An earlier version of this piece appeared in Public Works Financing, for which Mr. Poole writes a regular column, © Robert W. Poole, Jr., 2008.
Published here September 2008.

Editor's Note | Introduction | An Alternative Source of Funding 
A Shift in Investment Thinking | Tax Implications Overlooked
Pension Funds in Australia and Canada | Construction Trade Unions in the US

Construction Trade Unions in the US

I have no doubt that U.S. construction trade union pension funds, private sector pension funds, and insurance companies will continue to invest in the expanding private-sector infrastructure market (such as toll roads developed via long-term concessions). However, I am not so sure about public-employee union pension funds. Despite the initial step taken by CalPERS, I am made cautious by a previous round of union activism during the 1990s.

When competitive contracting of services like street maintenance, wastewater treatment plants, and prisons become popular last decade, there was a well-organized effort by several major unions to resist. They brought pressure to bear on their pension funds to divest from companies such as Corrections Corporation of America and Waste Management. These were portrayed as enemies of public-sector unions for doing their jobs at lower cost.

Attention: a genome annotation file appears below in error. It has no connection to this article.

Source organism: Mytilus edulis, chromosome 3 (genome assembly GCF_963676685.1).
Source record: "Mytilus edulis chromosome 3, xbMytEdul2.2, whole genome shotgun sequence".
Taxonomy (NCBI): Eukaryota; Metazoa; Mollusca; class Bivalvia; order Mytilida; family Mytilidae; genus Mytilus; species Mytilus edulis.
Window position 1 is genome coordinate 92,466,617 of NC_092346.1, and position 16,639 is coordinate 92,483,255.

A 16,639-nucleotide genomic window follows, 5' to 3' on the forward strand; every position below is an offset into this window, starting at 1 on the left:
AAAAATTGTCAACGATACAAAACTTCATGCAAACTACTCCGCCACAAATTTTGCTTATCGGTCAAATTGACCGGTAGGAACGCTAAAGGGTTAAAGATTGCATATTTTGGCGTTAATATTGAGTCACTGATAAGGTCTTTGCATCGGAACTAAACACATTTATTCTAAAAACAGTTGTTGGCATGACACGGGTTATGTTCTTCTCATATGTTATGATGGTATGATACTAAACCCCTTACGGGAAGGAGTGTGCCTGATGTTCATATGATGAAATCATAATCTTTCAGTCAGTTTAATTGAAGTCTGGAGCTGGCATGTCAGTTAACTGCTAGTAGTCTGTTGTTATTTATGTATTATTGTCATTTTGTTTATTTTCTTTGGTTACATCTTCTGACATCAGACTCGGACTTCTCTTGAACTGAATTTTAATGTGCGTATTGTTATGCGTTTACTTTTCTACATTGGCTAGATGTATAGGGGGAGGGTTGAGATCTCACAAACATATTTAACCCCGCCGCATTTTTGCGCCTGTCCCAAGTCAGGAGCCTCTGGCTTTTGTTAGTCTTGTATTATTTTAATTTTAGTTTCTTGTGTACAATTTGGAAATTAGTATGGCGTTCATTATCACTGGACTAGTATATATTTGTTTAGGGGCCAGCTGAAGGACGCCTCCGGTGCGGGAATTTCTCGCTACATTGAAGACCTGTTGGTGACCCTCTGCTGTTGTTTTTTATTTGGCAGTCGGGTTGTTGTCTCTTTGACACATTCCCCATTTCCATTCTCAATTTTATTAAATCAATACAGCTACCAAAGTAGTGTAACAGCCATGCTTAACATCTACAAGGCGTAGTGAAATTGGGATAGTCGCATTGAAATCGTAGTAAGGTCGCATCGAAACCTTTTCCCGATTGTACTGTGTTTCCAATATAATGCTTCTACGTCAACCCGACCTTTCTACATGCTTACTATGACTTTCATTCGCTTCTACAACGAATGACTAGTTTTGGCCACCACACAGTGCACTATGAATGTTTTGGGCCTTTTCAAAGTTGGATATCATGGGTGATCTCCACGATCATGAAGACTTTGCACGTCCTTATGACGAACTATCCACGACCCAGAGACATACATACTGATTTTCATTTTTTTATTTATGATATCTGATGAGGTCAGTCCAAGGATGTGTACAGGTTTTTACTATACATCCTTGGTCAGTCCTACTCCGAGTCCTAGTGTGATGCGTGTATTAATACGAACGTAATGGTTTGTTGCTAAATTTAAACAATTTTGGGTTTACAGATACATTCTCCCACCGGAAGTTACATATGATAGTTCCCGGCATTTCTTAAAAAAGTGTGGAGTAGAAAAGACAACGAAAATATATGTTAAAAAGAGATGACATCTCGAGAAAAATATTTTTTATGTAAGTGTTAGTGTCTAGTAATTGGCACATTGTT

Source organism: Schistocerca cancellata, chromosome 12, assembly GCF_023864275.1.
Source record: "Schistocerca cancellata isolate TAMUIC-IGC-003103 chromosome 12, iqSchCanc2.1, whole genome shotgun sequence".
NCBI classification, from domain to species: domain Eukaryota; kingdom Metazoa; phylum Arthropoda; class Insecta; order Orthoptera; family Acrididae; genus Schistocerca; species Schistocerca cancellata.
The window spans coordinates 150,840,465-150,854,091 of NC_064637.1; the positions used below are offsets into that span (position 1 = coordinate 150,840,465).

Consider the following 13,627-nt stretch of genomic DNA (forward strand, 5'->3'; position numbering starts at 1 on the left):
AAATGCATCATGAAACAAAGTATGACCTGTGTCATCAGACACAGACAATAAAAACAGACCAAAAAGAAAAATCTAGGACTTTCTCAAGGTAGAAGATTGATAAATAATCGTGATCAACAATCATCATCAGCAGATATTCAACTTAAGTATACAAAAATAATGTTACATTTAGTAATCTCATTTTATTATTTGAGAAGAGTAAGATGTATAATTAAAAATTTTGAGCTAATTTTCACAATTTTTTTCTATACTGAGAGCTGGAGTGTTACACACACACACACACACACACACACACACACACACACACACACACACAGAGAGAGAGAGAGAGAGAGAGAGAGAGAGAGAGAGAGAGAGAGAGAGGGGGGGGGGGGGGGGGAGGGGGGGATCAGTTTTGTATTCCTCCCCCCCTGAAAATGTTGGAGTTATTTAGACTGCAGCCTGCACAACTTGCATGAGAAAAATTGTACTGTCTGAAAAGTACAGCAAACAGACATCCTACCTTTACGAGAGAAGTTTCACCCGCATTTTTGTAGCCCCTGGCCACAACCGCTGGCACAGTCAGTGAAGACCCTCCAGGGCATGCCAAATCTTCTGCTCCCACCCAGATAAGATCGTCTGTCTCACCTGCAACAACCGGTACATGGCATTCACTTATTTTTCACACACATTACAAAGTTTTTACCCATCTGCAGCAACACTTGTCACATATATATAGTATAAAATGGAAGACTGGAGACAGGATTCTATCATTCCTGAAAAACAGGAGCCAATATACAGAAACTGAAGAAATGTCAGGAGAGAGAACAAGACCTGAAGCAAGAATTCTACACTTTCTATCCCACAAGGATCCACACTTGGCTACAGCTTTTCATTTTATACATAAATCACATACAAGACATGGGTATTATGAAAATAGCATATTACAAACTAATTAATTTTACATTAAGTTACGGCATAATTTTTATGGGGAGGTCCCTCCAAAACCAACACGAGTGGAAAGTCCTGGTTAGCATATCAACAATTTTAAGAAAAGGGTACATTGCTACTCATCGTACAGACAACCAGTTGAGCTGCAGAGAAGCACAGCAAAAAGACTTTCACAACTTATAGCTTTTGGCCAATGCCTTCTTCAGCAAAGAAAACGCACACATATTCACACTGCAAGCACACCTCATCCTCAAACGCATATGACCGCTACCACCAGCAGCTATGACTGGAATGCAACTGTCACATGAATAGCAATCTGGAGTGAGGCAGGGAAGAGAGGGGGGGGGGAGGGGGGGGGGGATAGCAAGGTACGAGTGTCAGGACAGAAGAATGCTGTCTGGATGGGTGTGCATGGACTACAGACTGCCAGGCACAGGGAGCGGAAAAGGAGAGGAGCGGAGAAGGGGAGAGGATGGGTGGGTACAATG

Will SEIU, AFSCME, and other major unions really allow their pension funds to invest in privatized toll roads and airports? If they don't, they may be criticized for ignoring the best interests of their retirees. But if they do, they may be criticized for not being in solidarity with their brethren in state and municipal jobs.

It will be interesting to watch.

Pension Funds in Australia and Canada  Pension Funds in Australia and Canada

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